• Future Legacies

Overcoming “Power Stress”


We have been coaching leaders for many years but have just recently encountered the term “power stress”.


Research by Richard Boyatzis and his colleagues from Case Western Reserve University suggests that leaders experience “power stress” – the potentially chronic stress that comes with working on things that are personally important, risky, and having others watching or critiquing as you seek to influence others.


Leadership requires one to exercise influence and power. Leaders must have an impact on others to make things happen, are responsible for their organizations’ well-being and are under continual scrutiny… all of which increase stress levels.


Those who head organizations rarely face clear, simple choices. Communication and decision-making are incredibly complex. Leaders are often called upon to achieve results while leading individuals over whom they have little authority, as well as work well with alliances and peers.


This is not limited to those is official leadership positions. It can include a thought leader, a leader of a project team, or any leader of a collaboration. Leaders can experience psychological and physiological effects from chronic power stress, and it can make it difficult to sustain the mental, emotional and behavioral process that enabled them to be effective.


However, Boyatzis says that coaching with compassion - focusing on others and helping them with their desired, intentional changes - can mitigate the psychological and physiological effects of chronic power stress.


Luckily, there is a way to alleviate power stress: coaching.

Dr Rebecca Newton, an organizational psychologist, says that coaching can be not only hugely beneficial for the person being coached; it can have powerful, positive effects on the person coaching. As a leader, building coaching into your career will not only help develop the people on your team, it is also likely to help you sustain your leadership effectiveness.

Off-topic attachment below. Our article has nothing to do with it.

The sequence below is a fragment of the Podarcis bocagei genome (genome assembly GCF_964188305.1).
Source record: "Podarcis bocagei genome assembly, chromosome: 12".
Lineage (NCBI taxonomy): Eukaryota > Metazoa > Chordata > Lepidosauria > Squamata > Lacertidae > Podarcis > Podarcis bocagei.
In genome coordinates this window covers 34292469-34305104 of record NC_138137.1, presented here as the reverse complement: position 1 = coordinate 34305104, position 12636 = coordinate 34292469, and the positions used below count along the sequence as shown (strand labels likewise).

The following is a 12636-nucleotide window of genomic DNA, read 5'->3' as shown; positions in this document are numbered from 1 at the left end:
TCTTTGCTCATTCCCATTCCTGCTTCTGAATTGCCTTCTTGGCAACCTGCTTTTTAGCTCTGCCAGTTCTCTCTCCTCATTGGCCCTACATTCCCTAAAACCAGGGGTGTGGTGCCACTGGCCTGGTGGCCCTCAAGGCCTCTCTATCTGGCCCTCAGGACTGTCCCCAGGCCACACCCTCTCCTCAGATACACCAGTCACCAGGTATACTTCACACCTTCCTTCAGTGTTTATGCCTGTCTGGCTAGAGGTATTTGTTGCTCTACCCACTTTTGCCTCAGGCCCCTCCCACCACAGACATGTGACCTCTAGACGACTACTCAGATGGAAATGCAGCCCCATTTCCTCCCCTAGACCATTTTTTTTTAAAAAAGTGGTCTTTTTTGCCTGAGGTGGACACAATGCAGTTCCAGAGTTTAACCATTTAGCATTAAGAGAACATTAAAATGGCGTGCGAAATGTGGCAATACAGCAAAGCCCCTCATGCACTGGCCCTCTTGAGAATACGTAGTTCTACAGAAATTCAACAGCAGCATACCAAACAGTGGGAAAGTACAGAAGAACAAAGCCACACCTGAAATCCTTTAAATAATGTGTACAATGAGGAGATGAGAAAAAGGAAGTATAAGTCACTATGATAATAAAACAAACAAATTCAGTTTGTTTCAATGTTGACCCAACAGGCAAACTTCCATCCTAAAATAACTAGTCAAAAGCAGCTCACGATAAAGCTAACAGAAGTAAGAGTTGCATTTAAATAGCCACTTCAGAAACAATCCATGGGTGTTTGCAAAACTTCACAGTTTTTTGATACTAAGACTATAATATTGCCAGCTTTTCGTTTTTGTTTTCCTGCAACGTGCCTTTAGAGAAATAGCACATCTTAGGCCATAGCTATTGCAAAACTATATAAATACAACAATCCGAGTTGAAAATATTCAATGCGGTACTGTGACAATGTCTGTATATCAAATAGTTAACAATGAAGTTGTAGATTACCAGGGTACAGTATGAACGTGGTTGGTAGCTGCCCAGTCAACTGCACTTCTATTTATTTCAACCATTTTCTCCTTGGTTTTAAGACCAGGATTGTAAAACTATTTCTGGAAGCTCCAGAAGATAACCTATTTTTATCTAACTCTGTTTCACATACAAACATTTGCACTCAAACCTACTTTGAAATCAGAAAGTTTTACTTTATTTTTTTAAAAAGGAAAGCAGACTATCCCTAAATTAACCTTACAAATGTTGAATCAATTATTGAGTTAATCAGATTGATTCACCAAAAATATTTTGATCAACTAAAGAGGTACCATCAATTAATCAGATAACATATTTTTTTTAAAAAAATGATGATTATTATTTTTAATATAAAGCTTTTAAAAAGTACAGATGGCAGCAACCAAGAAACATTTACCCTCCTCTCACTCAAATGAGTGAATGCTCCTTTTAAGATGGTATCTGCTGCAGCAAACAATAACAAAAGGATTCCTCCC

Newton has several tips on how to incorporate coaching into your leadership toolbox:


  1. Don’t think of coaching as all or nothing – coaching can be a 6-month commitment, or a 3-minute conversation. Incorporate a coach approach into your leadership style.

  2. Fight against taking open questions for granted – we can state what open-ended questions are but asking well-crafted open questions in a manner that is authentic, grounded in genuine interest and without judgement requests skill and intention. Powerful, open questions are one of the key foundations of coaching along with active listening.

  3. Use coaching to shift culture – to genuinely shift culture, leaders need to change the dynamic - to engage in a different way with the people in their teams.


At Future Legacy Partners, we not only coach individuals, but also train individuals to incorporate coaching into their leadership style. We’ve heard all the excuses as to why one doesn’t want to adopt a coaching style: “I don’t have time to coach” or “coaching, that’s just not me”. Once you adopt a coaching mindset, you see the benefits overpower the excuses:


  • Allows for mistakes to be made and learned from with open dialogue and positive feedback

  • Allows management to learn to lead by example

  • Enables employees to be encouraged to learn and develop new skills

  • Increases productivity as trust is established between employees and managers, minimizing micromanagement

  • Allows employees and management work together as a team to establish new goals and build momentum

  • Increases levels of trust, engagement, development and positivity


Coaching is a powerful tool for any person in a formal leadership role or leading an initiative – it doesn’t have to be time-consuming and it isn’t personality based or constrictive. As a professional, you have worked hard to establish yourself in your career. Now is the time to work on sustaining your effectiveness by adopting a coaching mindset.


Whether you want individual mentoring on your coaching skills, or you want to learn how to adopt a coaching mindset by attending a coaching workshop, reach out to us and let’s partner to build your coaching skills.



Trish


Sources:

Working Resources

Forbes